Now the United States and Israel are scrambling to contain Iran, Syria, Hizbullah, and Hamas—forces that perhaps could have been dealt with separately in the past but now understand that coordinated action is key to their survival.

With the Iraq toothpaste terminally out of the tube, Arad apparently sees no endgame for his regional strategy but taking out Iran.

And, despite martial chestthumping, I think Israeli strategists accept that they are incapable of handling Iran themselves, and U.S. participation in a concerted military campaign to neutralize Iran by pounding it to an Iraqicized degree of helplessness is indispensable.

So by design, logic, or an unwillingness to acknowledge other options—like accepting a place under an explicit U.S. nuclear deterrent umbrella or rethinking the deal with the Palestinians—the hardliners are painting themselves into a rhetorical corner in which Israel faces an existential danger that can only be managed with U.S. military action against Iran.

With this context—and the New York Times article on Sunday—I’ve come to believe that Israel did indeed deliver a nuclear dossier to the United States in order to justify the September 6 raid.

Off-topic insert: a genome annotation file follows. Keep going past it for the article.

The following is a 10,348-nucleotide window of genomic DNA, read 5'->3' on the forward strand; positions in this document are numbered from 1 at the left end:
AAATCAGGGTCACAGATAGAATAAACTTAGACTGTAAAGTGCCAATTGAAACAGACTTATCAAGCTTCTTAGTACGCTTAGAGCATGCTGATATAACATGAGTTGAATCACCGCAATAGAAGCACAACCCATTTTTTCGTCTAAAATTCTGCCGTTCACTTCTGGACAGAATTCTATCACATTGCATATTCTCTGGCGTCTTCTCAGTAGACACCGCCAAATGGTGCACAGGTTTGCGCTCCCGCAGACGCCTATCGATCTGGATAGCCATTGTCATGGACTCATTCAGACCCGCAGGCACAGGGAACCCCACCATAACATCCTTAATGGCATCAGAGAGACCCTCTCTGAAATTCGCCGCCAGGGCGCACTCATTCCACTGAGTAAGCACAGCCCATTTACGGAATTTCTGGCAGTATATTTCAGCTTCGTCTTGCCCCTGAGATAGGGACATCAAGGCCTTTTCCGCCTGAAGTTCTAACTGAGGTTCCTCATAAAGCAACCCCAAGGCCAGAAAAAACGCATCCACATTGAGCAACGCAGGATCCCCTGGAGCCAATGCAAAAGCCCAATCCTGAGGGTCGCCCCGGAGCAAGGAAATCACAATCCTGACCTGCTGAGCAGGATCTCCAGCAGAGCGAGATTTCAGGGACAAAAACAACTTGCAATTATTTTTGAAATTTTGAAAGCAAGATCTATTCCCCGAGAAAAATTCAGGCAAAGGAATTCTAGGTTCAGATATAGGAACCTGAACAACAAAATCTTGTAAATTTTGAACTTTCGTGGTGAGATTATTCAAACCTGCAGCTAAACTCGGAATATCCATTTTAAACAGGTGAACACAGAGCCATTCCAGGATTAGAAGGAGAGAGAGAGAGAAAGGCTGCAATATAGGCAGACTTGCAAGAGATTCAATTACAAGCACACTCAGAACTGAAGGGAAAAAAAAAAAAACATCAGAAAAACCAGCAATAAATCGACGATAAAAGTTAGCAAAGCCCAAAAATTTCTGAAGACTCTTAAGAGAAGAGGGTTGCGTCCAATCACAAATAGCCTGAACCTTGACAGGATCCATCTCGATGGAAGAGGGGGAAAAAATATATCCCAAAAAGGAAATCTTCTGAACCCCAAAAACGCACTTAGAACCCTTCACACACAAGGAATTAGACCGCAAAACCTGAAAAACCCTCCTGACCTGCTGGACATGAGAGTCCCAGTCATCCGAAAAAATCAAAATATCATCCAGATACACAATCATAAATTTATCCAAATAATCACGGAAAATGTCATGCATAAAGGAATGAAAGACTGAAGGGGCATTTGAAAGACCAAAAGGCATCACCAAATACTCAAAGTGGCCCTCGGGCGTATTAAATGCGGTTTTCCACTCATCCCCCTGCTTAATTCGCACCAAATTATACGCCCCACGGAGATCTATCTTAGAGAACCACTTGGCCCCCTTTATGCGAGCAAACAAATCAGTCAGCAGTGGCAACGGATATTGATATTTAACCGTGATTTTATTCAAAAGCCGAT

And I believe the dossier wasn’t very good.

Certainly it didn’t depict an imminent or even presumptive threat justifying a pre-emptive strike.

Condi Rice apparently was unwilling to endorse the raid, calling upon the Israelis to confront Syria diplomatically with their evidence instead.

Since secret preliminary work on a nuclear reactor is apparently not illegal under the NPT, the Syrians would have been within their sovereign rights to tell the Israelis to get lost.

If the Israelis had pursued their claims about any Syrian nuclear program through conventional multilateral channels, the dispute would have been diplomatized, like the Iran matter—not exactly the outcome that the hardliners in the Israeli security establishment are looking for.

Arad’s views on ability of the Non-Proliferation Treaty system to protect Israel’s security are not ambiguous.

In the course of an article deploring Russia’s bad faith in continuing to provide nuclear technology to Iran while paying lip service to non-proliferation, he stated :

At the same time that Iran is a signatory to the NPT and enjoys the benefits of membership in the NPT regime and in the International Atomic Energy Agency, Iran violates the NPT on a large scale, and everybody knows it, and nothing happens.

The bottom line is that Arad sees a Middle East filled with willing proliferators and eager customers, all taking advantage of an ineffectual anti-proliferation system.